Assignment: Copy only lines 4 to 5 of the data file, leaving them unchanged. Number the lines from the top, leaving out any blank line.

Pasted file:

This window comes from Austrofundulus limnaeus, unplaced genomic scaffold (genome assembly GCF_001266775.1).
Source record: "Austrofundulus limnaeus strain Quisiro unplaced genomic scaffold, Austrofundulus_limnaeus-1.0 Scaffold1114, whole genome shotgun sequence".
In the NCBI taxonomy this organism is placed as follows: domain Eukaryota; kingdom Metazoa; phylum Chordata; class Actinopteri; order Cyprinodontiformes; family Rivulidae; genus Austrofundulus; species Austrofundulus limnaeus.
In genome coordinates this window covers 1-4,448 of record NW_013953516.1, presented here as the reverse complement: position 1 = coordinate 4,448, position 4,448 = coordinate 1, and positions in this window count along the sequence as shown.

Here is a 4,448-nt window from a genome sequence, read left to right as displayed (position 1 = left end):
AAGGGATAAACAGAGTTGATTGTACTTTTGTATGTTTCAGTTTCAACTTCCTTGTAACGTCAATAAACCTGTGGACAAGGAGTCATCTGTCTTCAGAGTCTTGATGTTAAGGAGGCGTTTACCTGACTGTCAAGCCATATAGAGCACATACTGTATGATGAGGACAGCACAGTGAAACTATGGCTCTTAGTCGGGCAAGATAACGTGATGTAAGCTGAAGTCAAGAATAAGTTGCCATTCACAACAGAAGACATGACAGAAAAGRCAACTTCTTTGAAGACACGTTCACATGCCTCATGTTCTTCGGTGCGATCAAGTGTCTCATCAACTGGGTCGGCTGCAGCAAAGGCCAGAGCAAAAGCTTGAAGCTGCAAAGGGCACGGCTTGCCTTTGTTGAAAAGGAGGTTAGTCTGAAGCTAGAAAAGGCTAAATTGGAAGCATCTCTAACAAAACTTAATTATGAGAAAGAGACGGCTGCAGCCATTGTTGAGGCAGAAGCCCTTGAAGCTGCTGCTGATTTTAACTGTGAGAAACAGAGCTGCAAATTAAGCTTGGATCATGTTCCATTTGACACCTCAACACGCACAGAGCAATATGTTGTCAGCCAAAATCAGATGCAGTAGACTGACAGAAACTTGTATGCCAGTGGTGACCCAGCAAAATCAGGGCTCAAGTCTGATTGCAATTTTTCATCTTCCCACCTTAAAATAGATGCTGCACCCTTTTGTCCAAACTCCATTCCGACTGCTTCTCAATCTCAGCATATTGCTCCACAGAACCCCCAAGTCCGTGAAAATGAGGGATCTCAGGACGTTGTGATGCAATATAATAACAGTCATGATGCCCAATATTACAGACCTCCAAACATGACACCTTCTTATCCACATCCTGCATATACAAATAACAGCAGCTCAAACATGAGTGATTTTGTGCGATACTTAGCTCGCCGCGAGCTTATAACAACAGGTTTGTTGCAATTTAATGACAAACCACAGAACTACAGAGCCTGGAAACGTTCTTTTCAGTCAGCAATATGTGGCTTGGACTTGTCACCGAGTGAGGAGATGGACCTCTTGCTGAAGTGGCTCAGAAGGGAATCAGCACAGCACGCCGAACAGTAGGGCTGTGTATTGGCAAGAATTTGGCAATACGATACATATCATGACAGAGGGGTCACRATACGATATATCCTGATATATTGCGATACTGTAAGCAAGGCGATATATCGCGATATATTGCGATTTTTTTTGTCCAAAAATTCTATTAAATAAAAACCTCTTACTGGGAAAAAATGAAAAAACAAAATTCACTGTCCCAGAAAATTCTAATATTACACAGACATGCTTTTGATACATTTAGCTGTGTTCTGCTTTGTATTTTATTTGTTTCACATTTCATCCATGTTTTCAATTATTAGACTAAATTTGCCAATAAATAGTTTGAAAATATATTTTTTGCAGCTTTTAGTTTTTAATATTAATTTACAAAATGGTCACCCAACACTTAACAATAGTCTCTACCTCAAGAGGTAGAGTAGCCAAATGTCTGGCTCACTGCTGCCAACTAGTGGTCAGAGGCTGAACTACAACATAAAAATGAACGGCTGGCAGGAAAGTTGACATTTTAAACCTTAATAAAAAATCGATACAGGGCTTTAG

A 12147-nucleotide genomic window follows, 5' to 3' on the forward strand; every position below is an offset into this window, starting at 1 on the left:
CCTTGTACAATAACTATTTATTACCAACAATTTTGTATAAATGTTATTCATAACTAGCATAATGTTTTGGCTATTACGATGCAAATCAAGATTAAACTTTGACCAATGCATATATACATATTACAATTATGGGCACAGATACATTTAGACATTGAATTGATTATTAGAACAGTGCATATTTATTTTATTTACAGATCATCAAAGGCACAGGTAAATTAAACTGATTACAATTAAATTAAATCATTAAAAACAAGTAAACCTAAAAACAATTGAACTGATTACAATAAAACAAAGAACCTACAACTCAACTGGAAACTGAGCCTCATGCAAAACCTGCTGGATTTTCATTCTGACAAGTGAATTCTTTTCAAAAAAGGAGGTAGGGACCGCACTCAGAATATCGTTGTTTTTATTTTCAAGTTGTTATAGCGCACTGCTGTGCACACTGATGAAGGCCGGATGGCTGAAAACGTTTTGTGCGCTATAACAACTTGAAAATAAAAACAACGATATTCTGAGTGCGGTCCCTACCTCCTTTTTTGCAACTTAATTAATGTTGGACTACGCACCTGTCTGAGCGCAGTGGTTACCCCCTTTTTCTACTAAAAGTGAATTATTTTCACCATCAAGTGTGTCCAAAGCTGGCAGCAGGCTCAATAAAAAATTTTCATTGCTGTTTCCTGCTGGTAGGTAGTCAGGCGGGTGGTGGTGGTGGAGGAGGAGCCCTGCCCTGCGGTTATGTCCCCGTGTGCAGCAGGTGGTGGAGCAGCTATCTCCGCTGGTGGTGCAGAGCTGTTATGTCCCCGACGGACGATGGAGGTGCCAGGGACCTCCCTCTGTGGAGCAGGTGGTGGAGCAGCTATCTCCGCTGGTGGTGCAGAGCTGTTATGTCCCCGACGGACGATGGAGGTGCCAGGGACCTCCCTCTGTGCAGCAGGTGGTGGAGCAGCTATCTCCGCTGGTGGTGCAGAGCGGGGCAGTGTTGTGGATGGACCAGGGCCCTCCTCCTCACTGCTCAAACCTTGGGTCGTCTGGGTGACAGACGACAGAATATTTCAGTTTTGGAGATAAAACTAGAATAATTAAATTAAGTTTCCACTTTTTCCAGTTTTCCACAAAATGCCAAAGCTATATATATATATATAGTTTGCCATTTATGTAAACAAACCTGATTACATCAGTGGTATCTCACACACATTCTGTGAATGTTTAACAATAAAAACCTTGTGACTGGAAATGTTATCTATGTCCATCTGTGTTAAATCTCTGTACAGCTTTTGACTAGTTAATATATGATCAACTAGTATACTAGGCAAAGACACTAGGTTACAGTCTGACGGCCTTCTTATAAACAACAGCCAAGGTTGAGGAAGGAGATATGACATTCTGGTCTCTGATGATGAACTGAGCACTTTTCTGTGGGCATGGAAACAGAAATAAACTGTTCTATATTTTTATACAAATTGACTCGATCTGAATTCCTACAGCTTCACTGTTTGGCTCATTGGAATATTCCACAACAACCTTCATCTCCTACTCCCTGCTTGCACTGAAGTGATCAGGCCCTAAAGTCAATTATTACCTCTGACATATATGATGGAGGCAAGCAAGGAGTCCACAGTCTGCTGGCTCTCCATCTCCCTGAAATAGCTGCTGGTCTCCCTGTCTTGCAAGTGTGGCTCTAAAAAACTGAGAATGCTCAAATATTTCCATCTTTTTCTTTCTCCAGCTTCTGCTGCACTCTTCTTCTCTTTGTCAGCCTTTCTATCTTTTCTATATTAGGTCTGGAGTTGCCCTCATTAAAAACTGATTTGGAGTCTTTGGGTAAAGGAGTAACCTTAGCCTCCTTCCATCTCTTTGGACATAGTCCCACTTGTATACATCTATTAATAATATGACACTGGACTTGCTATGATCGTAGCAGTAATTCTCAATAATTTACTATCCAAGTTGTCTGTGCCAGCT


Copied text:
In genome coordinates this window covers 1-4,448 of record NW_013953516.1, presented here as the reverse complement: position 1 = coordinate 4,448, position 4,448 = coordinate 1, and positions in this window count along the sequence as shown.

Here is a 4,448-nt window from a genome sequence, read left to right as displayed (position 1 = left end):